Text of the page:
Who are the Roadchix?Our JourneysRoadtrip TipsLinks to All Things RoadtripContact the Chix
Chix in the Air







Darcy's Story

(Which One of Your Crazy Friends...)

Darcy Flying HighLuckily for Gwen, Mom's far away from DC, but I'm getting ahead of myself...

I've always wanted to jump out of a plane, especially since I've never had the opportunity to do so. All that changed when Gwen asked if I wanted to join her and some friends on their skydiving adventure.

Suddenly, the possibility was real and my urge to skydive wasn't so strong anymore. Thinking of the bragging rights I'd have once I jumped, I decided to tag along anyway. Still, something about replying, "I'm game" to the invitation e-mail made my heart race uncontrollably.

The night before jump day was the most nerve-wracking. For reassurance, I called a cousin and a friend who had skydived and loved it. No one was home.

Waking up at the crack of dawn on 9/16 must have been tough for everyone. Personally, I hadn't been sleeping. Bright and early, I went to pick up Joe, a guy I had never met who would be my captive audience for the 15-minute drive to Gwen's. Poor guy had no warning that I tend to babble when nervous. "I hear you don't even feel the G-force cuz you're already traveling at 70 mph when you plummet from the plane." It's possible Joe didn't appreciate mulling over the details like that.

Once at the drop zone, I was struck with how laid back the whole affair was. There was a short instructional video, waivers to sign, a "propellers chop off heads" warning, blah, blah, blah. Suddenly, my name was called. I walked over to the hanger and was handed a fashionable jump suit to try on for size. (The appeal of these pink and blue suits really cannot be overstated.) Then came the harness and hat (of sorts). I was directed up a ladder and into the plane. So much for introductions. "Uh, are you my tandem instructor? What happened to my dry run?" Bobby cracked a devious smile.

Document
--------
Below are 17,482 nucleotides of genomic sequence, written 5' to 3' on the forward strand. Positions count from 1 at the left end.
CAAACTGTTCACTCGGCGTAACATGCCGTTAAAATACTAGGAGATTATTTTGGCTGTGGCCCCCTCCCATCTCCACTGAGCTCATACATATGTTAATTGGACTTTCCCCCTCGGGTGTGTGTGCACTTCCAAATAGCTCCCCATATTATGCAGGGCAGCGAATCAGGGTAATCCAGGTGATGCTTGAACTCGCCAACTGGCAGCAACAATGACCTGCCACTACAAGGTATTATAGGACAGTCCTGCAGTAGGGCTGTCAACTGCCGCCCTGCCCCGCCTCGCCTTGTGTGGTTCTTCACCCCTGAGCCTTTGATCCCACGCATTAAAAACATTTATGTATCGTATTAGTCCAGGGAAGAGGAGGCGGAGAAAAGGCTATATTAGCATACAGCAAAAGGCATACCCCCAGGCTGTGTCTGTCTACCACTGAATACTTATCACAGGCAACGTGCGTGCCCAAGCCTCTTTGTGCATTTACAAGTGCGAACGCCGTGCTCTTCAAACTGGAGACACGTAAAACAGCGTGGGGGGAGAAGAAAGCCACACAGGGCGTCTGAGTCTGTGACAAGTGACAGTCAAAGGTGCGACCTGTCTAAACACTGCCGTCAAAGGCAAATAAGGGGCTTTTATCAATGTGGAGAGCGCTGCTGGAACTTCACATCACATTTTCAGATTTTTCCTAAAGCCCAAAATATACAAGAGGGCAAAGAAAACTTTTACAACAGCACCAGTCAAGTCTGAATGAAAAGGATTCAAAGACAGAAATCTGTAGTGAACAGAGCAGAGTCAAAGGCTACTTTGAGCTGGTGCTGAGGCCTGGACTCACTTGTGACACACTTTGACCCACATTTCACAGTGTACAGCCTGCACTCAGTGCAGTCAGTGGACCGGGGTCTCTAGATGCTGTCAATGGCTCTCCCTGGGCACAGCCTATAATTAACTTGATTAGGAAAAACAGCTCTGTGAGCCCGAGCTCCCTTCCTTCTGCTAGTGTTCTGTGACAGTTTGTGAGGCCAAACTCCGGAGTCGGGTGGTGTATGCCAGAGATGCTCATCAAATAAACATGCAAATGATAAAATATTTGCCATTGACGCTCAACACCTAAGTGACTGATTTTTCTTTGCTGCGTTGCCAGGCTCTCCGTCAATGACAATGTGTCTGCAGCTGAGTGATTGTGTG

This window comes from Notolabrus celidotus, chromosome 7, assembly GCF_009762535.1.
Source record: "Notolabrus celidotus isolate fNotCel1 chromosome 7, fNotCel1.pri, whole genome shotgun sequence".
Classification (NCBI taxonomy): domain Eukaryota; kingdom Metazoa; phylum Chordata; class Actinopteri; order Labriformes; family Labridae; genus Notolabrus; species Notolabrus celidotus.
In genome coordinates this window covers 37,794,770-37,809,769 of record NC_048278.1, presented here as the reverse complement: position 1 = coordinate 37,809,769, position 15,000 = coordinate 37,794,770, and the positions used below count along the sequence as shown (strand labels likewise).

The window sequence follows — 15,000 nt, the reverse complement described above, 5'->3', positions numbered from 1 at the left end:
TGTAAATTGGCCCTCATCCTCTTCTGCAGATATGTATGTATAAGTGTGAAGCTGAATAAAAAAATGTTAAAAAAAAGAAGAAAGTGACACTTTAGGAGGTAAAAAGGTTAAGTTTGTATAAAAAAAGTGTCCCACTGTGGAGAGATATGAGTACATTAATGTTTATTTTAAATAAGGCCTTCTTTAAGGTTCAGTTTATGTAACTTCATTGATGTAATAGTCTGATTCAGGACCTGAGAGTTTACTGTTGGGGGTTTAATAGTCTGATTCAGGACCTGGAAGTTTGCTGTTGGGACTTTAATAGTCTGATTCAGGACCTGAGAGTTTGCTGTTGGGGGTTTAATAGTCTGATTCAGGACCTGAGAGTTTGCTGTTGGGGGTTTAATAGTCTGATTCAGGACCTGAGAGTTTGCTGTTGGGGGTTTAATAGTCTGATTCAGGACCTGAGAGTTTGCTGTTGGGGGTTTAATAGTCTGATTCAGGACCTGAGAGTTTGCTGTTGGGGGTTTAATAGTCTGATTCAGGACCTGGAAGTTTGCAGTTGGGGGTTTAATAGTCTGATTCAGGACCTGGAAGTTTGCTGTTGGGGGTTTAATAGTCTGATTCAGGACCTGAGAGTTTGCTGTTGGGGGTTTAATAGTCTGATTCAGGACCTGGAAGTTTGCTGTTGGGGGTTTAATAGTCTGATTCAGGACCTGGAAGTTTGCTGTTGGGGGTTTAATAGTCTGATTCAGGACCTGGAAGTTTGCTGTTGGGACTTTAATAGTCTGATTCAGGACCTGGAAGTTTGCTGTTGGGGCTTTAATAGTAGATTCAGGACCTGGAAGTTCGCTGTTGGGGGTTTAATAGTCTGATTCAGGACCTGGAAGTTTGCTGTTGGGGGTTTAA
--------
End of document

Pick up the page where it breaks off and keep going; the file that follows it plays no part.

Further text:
The plane ride was pretty scary. Bundled in all of our jump gear, we were roasting, so someone casually opened the door of the plane. As the cool, fresh air rushed in, everyone breathed a sigh of relief, except me. I don't see what's so comforting about riding in a plane with an open door, especially when you're not strapped to anything yet. This may be a strange fear for someone who's about to jump out of that same door.

Big Smiles Before the DiveI looked at Joe, who was next to me, and we exchanged some "nice to have met you" pleasantries, just in case. I thought it was probably a good idea to suck up to Bobby at this point, so I asked him if he wanted to be my new best friend. He said OK. I told him I didn't mind breaking a leg, but could I please not die? He laughed and replied, "I like you a lot, but I like me a whole helluva lot better." Perfect. I was strapped to a man who valued life, what more could I ask for? Which reminded me, time to ensure I was actually strapped to this man. I spent the next 5 or so minutes doubting the strength of the four (only four?!) clips that separated me from an unpleasant death, and asking repeatedly if Bobby was SURE I was hooked to him. Needless to say, he didn't want to be my best friend after he found out how annoying I could be. Understandable.